I know I only just recently wrote about dreams, but that post was pretty unfocused and rather onanistic. (Damn you, Hugh Laurie). Now, we’re going to get a tad more scientific with what I call “Snooze Button Dreams.” (Oh, all right, Hugh, you can stay).
From time to time, I suffer from insomnia. I have gone through evenings in bed, tossing, turning, searching desperately for that perfect position – then failing and ending up not getting a wink of sleep, wishing for more hours of darkness, dreading the buzz of the alarm clock. I’ve found that this is usually during emotional and stressful periods, where I am unable to settle my mind when my head hits the pillow. These are common causes of insomnia, in addition to consumption of caffeine, nicotine, and alcohol, as well as eating too much before going to bed, according to Mayo Clinic. Eating a lot right before bed gets your guts a-workin’ to digest that food, which can keep you up. Also, staying up late watching a full season of Parks and Recreation on Netflix isn’t too helpful, either. Oh, the habits you accrue in high school – that just get worse in college.
Sleep is good! That’s a no-brainer. It’s been often touted that sleep deprivation results in fatigue, inability to focus, being prone to making more mistakes, and turning into Godzilla.
Another thing you miss out on when you don’t sleep is dreaming. That’s pretty obvious since you need to be asleep to dream. Although if you go long enough without sleep, your body goes “All right, enough of this crap” and shuts down, slipping you into a microsleep. It’s like a court-ordered nap by your over tired body. So while a crispy, pedophilic demon with claws and a fedora isn’t very plausible, the microsleep phenomenon is.
In the beginning, I mentioned Snooze Button Dreams. We’ve all experienced these, especially those at war with the snooze button on your alarm. This type of dream occurs during a short sleeping period, like the period between hitting the snooze button for the fourth and fifth time. These dreams are amazing because you will likely be able to remember them with vivid, outrageous detail.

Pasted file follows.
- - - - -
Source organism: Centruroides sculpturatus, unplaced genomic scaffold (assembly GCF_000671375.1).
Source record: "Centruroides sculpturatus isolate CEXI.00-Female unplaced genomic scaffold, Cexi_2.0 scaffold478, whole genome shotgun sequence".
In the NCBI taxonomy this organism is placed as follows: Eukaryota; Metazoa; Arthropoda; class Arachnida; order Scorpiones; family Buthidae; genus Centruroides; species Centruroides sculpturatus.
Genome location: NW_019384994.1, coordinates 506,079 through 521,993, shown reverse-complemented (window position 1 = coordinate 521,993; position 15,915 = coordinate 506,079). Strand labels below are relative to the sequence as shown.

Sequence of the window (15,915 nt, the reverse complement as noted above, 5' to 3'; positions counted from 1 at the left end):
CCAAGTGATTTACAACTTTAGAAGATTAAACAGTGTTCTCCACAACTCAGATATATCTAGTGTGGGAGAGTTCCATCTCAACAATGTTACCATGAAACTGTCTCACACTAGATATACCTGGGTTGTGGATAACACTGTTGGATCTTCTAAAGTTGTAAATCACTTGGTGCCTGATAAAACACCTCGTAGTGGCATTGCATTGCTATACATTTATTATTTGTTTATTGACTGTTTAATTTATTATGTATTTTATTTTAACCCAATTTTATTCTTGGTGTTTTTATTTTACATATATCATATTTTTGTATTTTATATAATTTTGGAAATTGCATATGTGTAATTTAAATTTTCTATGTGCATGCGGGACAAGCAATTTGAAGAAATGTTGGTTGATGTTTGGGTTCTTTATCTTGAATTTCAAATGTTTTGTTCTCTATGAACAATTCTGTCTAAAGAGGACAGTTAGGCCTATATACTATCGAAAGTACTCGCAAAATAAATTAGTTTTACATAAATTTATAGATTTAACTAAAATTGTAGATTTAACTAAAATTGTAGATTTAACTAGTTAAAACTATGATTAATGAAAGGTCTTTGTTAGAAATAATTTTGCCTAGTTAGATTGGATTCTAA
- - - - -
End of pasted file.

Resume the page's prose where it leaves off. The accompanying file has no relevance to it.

How could you have fought off dragons in Middle Earth, won an Olympic medal in video gaming, and had a three-way with Mila Kunis and Elton John in the span of 10 minutes? Two words: R.E.M. sleep. (Okay, technically four words: Rapid Eye Movement sleep). During this period, your eyes, as the name implies, shift around rapidly. The rest of your body becomes more or less paralyzed to prevent you from sleepwalking onto your neighbor’s lawn and the centers of your brain responsible for learning are stimulated. Your brain becomes blasted with neural activity and one theory posits that dreaming is your brain’s mechanism of trying to make sense of all that information coming in.
In the link above, the article mentions how your brain incorporates your environment, primarily sounds, into your dream as well as recent experiences. This morning, for example, I woke up to my alarm’s radio. I reset the alarm for a half an hour so that I wouldn’t have to press “SNOOZE” four more times. When I fell back to sleep, I began to dream that I was waking up and getting things done around the house. The visuals, the sounds, the layouts were all identical to my house. It was as if I had already gotten out of bed and was in real, conscious life. (I understand Inception now. If I had spun my top, it never would have fallen then). I remember hearing the voices of the other people in my house. I brushed my teeth, got dressed for the day, had a pleasant conversation over breakfast. And then I woke up and realized I actually had to get my butt out of bed (again).
Dreams are fantastic. They’re so amazing and we’ve yet to definitively know about them.
To read more about dreams and sleep, read these articles:
Thoughts? Dreams? Share them in the comments below.